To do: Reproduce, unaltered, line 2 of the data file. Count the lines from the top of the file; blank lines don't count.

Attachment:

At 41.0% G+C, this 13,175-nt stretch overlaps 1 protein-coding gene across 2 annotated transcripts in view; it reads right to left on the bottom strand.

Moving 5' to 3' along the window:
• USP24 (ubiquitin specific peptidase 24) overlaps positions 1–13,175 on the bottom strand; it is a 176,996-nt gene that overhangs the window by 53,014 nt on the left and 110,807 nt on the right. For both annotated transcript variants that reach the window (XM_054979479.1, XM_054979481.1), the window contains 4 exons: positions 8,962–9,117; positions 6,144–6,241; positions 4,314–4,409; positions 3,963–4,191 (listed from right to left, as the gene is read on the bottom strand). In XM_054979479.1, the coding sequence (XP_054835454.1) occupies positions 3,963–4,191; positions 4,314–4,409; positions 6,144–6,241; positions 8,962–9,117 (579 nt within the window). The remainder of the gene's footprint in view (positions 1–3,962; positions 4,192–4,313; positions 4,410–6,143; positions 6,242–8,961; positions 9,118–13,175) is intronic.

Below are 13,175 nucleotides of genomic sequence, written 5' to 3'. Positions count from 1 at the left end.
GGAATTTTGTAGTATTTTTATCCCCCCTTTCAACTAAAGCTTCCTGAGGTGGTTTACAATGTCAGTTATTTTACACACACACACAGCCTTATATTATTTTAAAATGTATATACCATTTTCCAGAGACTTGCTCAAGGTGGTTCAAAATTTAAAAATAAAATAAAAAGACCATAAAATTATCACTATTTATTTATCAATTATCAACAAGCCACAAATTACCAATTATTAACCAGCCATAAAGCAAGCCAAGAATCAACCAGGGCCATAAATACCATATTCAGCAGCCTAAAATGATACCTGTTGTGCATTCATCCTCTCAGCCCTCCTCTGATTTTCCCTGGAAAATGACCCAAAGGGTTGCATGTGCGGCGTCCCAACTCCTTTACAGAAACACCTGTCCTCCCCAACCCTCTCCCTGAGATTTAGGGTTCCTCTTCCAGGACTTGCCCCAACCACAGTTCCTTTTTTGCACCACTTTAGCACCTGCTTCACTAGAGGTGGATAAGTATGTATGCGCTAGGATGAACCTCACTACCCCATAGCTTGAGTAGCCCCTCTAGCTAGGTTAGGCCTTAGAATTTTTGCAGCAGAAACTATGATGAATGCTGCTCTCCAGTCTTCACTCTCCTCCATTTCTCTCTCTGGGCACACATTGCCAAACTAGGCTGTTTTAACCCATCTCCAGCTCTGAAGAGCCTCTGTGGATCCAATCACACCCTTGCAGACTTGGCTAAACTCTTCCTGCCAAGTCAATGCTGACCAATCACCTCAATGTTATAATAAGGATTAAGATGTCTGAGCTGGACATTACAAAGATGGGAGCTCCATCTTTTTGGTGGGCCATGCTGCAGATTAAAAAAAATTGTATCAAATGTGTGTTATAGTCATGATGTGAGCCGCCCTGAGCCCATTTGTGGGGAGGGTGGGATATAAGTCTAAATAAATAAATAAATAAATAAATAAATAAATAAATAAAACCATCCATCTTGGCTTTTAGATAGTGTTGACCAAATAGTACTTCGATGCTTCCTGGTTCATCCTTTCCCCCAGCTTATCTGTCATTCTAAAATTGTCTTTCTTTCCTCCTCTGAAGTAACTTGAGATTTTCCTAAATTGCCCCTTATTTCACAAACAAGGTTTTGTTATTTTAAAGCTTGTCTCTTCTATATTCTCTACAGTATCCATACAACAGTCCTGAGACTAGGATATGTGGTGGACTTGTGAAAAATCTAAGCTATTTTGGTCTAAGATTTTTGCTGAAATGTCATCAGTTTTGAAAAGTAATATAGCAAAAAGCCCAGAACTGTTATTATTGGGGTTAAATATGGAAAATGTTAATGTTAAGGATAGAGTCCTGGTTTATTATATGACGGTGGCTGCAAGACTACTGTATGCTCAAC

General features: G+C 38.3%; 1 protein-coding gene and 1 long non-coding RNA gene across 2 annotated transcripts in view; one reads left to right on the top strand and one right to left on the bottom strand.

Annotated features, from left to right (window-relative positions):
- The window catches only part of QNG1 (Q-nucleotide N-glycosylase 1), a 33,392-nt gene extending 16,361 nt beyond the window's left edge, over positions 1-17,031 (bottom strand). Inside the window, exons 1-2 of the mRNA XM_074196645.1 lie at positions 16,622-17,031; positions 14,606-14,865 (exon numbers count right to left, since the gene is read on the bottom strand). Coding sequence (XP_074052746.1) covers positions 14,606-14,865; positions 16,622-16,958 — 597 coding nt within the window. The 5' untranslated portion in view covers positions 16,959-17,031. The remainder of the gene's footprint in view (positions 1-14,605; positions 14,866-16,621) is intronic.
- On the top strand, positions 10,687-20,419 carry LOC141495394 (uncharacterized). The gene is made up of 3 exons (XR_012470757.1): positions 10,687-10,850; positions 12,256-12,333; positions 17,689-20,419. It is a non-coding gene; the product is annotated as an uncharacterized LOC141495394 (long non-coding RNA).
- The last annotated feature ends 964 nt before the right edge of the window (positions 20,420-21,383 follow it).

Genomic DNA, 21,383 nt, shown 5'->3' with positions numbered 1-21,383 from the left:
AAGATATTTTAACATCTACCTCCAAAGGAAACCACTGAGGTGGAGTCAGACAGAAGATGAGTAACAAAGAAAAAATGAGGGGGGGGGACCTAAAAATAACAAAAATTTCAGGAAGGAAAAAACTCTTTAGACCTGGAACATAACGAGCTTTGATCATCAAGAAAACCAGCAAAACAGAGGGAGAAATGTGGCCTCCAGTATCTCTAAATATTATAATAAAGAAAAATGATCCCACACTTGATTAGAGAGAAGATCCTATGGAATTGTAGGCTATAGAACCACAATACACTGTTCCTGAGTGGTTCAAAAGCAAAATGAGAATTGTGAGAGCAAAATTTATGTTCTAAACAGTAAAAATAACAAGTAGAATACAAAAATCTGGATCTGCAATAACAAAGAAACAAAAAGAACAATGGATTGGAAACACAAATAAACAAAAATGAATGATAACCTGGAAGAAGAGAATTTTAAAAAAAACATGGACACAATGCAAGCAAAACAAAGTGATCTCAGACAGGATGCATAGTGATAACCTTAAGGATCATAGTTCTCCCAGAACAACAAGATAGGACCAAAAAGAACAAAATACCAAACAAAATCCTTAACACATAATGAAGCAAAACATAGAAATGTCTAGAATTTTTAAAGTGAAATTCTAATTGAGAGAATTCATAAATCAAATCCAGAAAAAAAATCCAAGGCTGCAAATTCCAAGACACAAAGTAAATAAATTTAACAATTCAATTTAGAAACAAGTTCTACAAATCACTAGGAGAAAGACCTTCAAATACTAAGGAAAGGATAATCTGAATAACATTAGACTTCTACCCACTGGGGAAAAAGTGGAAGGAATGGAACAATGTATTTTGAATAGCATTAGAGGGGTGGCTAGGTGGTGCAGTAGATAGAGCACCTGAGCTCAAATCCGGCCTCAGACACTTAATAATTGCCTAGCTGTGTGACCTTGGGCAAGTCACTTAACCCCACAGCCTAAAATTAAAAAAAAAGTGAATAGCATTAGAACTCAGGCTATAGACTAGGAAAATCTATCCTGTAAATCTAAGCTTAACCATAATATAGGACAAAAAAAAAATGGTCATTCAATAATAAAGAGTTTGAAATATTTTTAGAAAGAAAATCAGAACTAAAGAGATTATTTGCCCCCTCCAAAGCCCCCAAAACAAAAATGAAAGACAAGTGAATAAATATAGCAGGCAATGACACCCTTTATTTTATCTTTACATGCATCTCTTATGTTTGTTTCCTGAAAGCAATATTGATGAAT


Moving 5' to 3' along the window: